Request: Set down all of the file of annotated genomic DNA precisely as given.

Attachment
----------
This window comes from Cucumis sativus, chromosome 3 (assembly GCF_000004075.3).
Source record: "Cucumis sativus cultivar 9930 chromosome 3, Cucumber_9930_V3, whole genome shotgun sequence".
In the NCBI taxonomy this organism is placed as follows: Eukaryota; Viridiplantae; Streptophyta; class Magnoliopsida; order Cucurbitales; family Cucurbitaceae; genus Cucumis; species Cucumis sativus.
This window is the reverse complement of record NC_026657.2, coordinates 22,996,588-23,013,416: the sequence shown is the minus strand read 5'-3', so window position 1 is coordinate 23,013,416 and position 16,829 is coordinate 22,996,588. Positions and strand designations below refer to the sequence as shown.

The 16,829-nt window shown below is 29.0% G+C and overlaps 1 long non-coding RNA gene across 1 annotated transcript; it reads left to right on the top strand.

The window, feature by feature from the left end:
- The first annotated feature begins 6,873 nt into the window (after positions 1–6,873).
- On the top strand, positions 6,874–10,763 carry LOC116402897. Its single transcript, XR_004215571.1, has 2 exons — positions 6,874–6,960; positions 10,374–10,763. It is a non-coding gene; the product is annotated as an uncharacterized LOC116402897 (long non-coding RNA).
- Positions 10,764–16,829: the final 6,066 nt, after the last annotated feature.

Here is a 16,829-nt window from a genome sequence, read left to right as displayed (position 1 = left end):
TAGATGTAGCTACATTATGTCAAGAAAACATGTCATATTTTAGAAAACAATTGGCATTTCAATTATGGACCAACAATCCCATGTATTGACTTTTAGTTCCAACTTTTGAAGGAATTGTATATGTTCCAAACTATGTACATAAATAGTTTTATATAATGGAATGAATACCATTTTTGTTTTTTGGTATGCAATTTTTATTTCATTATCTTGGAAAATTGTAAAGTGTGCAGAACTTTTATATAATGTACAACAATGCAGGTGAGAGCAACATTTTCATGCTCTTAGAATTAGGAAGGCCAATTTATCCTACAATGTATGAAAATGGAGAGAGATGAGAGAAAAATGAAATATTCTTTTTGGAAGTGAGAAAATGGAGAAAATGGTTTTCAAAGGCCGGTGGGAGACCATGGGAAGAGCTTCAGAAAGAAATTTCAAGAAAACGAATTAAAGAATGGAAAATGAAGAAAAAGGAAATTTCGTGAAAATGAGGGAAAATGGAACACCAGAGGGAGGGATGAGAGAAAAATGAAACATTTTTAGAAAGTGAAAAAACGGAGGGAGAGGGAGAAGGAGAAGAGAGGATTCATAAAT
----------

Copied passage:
This window comes from Cucumis sativus, chromosome 3 (assembly GCF_000004075.3).
Source record: "Cucumis sativus cultivar 9930 chromosome 3, Cucumber_9930_V3, whole genome shotgun sequence".
In the NCBI taxonomy this organism is placed as follows: Eukaryota; Viridiplantae; Streptophyta; class Magnoliopsida; order Cucurbitales; family Cucurbitaceae; genus Cucumis; species Cucumis sativus.
This window is the reverse complement of record NC_026657.2, coordinates 22,996,588-23,013,416: the sequence shown is the minus strand read 5'-3', so window position 1 is coordinate 23,013,416 and position 16,829 is coordinate 22,996,588. Positions and strand designations below refer to the sequence as shown.

The 16,829-nt window shown below is 29.0% G+C and overlaps 1 long non-coding RNA gene across 1 annotated transcript; it reads left to right on the top strand.

The window, feature by feature from the left end:
- The first annotated feature begins 6,873 nt into the window (after positions 1–6,873).
- On the top strand, positions 6,874–10,763 carry LOC116402897. Its single transcript, XR_004215571.1, has 2 exons — positions 6,874–6,960; positions 10,374–10,763. It is a non-coding gene; the product is annotated as an uncharacterized LOC116402897 (long non-coding RNA).
- Positions 10,764–16,829: the final 6,066 nt, after the last annotated feature.

Here is a 16,829-nt window from a genome sequence, read left to right as displayed (position 1 = left end):
TAGATGTAGCTACATTATGTCAAGAAAACATGTCATATTTTAGAAAACAATTGGCATTTCAATTATGGACCAACAATCCCATGTATTGACTTTTAGTTCCAACTTTTGAAGGAATTGTATATGTTCCAAACTATGTACATAAATAGTTTTATATAATGGAATGAATACCATTTTTGTTTTTTGGTATGCAATTTTTATTTCATTATCTTGGAAAATTGTAAAGTGTGCAGAACTTTTATATAATGTACAACAATGCAGGTGAGAGCAACATTTTCATGCTCTTAGAATTAGGAAGGCCAATTTATCCTACAATGTATGAAAATGGAGAGAGATGAGAGAAAAATGAAATATTCTTTTTGGAAGTGAGAAAATGGAGAAAATGGTTTTCAAAGGCCGGTGGGAGACCATGGGAAGAGCTTCAGAAAGAAATTTCAAGAAAACGAATTAAAGAATGGAAAATGAAGAAAAAGGAAATTTCGTGAAAATGAGGGAAAATGGAACACCAGAGGGAGGGATGAGAGAAAAATGAAACATTTTTAGAAAGTGAAAAAACGGAGGGAGAGGGAGAAGGAGAAGAGAGGATTCATAAAT